PARENT RESOURCE: Discovering Climate Art with Kids

“Art has the power to resonate with our deepest emotions. Each brushstroke or note can remind us not only of the world’s beauty, but also our own unique role within it.”

Katharine Hayhoe, Climate scientist

If you are looking to explore climate art with kids at home, here are a few ideas for how to get started. Bonus: these activities can be fun and therapeutic for grown-ups, too!

LEARN. Start the conversation with books. Although not specifically about climate, Hey, Wall is about celebrating community and the power of place-making. It would be a great read to pair with a tour of climate or environmental justice murals in your city (see below) and might even inspire your child to create a public artwork of their own!

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Another option is Magic Trash, based on the true story of Detroit artist Tyree Guyton. After reading the book, head online for more images of Guyton’s artwork, then consider making your own recycled art together.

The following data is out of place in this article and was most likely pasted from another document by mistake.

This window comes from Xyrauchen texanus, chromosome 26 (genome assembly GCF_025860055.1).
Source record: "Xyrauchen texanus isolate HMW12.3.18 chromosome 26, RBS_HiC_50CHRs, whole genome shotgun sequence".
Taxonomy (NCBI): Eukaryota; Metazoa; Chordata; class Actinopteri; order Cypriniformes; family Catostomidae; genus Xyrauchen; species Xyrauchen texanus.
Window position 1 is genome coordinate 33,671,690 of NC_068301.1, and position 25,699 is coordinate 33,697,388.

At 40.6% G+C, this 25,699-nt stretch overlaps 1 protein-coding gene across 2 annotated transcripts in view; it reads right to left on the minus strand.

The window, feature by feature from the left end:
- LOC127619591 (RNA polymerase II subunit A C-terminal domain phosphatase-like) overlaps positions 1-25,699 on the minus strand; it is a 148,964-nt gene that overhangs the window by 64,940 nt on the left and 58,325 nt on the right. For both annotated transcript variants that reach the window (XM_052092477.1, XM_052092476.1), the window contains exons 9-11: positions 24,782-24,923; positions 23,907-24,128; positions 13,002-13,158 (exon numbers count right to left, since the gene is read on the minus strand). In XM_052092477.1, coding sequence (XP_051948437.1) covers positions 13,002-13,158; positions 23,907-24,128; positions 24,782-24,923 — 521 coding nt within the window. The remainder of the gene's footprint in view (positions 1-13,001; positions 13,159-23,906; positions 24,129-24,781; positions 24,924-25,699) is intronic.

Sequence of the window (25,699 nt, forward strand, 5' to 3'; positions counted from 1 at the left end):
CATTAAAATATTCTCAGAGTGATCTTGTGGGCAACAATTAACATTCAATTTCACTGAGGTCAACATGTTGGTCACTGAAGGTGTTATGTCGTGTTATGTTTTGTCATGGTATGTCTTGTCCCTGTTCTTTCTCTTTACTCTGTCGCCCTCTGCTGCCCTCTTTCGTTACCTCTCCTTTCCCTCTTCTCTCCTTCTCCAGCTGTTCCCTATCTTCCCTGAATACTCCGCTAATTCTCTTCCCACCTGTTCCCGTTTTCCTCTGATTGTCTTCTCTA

MAKE. There are tons of ideas online, but if the options feel overwhelming, here’s one to try: “Design a Future City.” We like that this exercise sparks reflection on how urban design can shape happiness, health, and connection.

EXPLORE. If you’re based in Austin, visit one of the public murals by local nonprofit Raasin in the Sun (see photo below). Another fun option in town? Really Small Museum ATX curates tiny exhibits with big environmental themes.

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The Pillars Project (2300 Rosewood Ave.). Artists: Kendrick Rudolph, Tanner, Reji Thomas, Carmen Rangel, J Muzacz, Will “Hatch” Crosby.

ENGAGE. Share the art invitation with others in your school or community. Some possibilities:

  • Invite a few friends or classmates to participate in a “climate art show” featuring kids’ art. Ask the kids to decide where to donate funds from their art sales.
  • To coincide with a holiday like Halloween, Valentine’s, or Earth Day, create a striking art display in your front yard or in the lobby of your apartment building, so passersby/residents can view and engage with the art.
  • Enlist the support of local businesses in a walkable area of your neighborhood to display kids’ climate posters, as spotted in Biddeford, Maine (see photo).
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Storefront photo exhibit in Biddeford, Maine.
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Poster competition in Biddeford, Maine.

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